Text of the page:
Dan Koukol represented one of four defendants recently acquitted of five charges related to mortgage fraud in a landmark federal case in Sacramento. Koukol mounted two distinct defenses for his client, one of which had never been used before anywhere in the country.
Koukol’s client was charged with various counts of mortgage fraud—three counts of money laundering and two counts of mail fraud— in connection with real estate dealings in 2006 and 2007. The prosecution claimed that Koukol’s client was the “ringleader” in the group of four defendants, in that he recruited straw buyers to purchase properties under false pretenses and then turned around immediately and resold the properties for extraordinary profits to a subsequent straw buyer who, the government claimed, lied on her loan applications.
The defense attorneys for all four defendants argued that for fraud to have been committed, the lenders would have had to actually rely on the misstatements and gaping holes in loan applications. Instead, the lenders turned a blind eye. In fact, in many cases the lenders encouraged buyers to fill in false information on loan applications, so that those very same lenders could approve large numbers of mortgage applications that would not pass muster if the buyer provided truthful information.
The most common type of false information courted by the lenders was overstated income. By accepting large numbers of applications based on overstated income, the lenders were able to close far more mortgage loans than honest lenders. Honest lenders cared about whether the buyer could carry for the mortgage. Dishonest lenders, like the ones in this case, did not care whether the buyers would ultimately default on the loans because they immediately packaged the loans as securities, lied about the quality of the loans, and sold them to investors for a huge profits.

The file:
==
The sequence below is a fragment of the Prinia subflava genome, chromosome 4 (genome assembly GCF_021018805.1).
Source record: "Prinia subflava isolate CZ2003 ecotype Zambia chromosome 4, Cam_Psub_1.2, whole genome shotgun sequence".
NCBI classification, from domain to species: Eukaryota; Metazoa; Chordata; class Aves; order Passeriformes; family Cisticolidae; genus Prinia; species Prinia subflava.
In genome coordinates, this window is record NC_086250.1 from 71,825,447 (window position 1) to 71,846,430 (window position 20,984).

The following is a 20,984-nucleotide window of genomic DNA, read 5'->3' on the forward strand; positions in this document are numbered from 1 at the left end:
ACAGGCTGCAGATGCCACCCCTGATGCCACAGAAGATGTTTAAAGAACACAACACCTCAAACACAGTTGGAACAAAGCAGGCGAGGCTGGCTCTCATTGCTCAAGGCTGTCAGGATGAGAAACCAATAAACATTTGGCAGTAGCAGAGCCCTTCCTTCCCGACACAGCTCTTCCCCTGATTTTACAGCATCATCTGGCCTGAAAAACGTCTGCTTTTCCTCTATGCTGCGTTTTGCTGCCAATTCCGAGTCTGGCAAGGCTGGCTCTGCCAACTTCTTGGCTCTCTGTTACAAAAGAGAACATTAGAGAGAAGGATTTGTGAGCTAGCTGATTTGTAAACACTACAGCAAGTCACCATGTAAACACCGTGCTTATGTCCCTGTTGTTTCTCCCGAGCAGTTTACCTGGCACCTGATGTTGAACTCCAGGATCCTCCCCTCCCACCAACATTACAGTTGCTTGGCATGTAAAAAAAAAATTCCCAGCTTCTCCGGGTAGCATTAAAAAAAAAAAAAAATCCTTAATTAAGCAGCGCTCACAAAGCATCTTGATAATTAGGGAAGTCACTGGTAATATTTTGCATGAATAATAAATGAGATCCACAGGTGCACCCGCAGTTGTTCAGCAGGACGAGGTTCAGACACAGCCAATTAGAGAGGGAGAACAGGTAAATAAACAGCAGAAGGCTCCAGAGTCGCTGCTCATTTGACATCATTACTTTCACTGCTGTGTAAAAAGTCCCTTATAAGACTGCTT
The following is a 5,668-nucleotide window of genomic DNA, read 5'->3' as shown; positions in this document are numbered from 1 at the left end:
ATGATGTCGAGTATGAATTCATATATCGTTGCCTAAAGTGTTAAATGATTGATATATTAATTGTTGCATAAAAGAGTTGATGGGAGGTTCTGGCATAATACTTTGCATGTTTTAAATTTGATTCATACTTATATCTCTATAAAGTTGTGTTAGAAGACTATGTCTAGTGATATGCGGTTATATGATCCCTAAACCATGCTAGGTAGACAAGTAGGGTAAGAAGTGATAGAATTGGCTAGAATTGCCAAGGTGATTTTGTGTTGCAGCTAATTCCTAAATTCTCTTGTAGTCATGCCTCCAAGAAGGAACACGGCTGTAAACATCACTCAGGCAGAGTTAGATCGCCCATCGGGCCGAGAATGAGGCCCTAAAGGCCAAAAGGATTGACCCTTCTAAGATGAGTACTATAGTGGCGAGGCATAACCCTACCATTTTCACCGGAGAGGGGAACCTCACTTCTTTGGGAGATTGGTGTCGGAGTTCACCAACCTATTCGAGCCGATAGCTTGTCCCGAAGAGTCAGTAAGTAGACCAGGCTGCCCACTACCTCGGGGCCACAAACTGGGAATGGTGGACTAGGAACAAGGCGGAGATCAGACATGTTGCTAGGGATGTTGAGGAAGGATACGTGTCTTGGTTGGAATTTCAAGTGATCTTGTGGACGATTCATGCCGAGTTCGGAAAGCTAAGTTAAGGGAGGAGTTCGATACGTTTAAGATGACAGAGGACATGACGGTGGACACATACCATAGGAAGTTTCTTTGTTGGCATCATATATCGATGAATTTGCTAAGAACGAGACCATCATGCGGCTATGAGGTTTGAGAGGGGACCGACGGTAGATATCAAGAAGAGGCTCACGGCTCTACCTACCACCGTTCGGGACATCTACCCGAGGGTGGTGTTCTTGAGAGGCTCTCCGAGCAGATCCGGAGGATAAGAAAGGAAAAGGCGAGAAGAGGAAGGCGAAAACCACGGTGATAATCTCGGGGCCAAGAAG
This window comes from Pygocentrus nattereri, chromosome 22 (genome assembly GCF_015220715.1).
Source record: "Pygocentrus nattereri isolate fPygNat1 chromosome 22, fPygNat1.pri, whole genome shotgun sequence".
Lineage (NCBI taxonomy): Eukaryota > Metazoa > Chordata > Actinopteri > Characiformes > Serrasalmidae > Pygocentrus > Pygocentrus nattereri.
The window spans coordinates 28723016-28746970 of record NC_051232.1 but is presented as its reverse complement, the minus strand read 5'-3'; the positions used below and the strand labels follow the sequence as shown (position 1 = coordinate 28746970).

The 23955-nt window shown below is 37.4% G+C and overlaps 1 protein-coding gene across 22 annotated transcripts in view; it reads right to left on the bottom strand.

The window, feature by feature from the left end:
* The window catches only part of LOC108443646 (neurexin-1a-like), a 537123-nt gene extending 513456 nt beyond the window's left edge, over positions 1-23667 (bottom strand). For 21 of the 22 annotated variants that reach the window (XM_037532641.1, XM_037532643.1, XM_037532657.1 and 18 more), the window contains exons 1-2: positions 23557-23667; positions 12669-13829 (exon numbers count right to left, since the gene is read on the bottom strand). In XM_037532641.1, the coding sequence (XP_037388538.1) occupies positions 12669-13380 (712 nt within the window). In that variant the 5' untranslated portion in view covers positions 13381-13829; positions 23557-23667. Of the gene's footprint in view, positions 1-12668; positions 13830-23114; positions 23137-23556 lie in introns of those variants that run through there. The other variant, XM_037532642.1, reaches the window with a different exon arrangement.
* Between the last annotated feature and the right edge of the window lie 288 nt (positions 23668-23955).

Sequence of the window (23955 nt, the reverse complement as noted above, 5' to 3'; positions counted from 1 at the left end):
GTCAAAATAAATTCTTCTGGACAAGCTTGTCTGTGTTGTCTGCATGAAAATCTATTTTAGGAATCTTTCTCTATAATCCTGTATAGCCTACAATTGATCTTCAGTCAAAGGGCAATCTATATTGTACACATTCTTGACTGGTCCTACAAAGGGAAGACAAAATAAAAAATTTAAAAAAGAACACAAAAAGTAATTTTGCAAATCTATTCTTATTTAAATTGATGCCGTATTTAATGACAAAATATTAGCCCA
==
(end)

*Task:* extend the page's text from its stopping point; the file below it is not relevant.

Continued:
The people behind fraudulent scheme were the CEOs of these lending companies. The CEOs were awarded large bonuses based on the growth of their companies—growth was based on these faulty loans. The CEOs knew that the companies would eventually fail but they also knew that they could cover their illegal behavior by blaming the borrowers and that they would never have to return a single bonus.
Koukol’s client was a real estate agent who was accused of encouraging buyers to overstate their income. Koukol was able to show in trial that, factually, his client acted as any other real estate agent would and was not guilty. Even if he had encouraged false statements on loan applications, the false statements would not have mattered to the lenders.
Koukol argued that because these lenders were engaged in this fraud, it meant that borrowers could not be guilty of fraud for putting false information in loan applications—the false information was exactly what the lenders desired.
There are hundreds of other borrowers and realtors in federal court in the Central Valley, but this is the first time this particular defense was used. The defense was so unique (and successful), the not guilty verdict made not only local but also national news.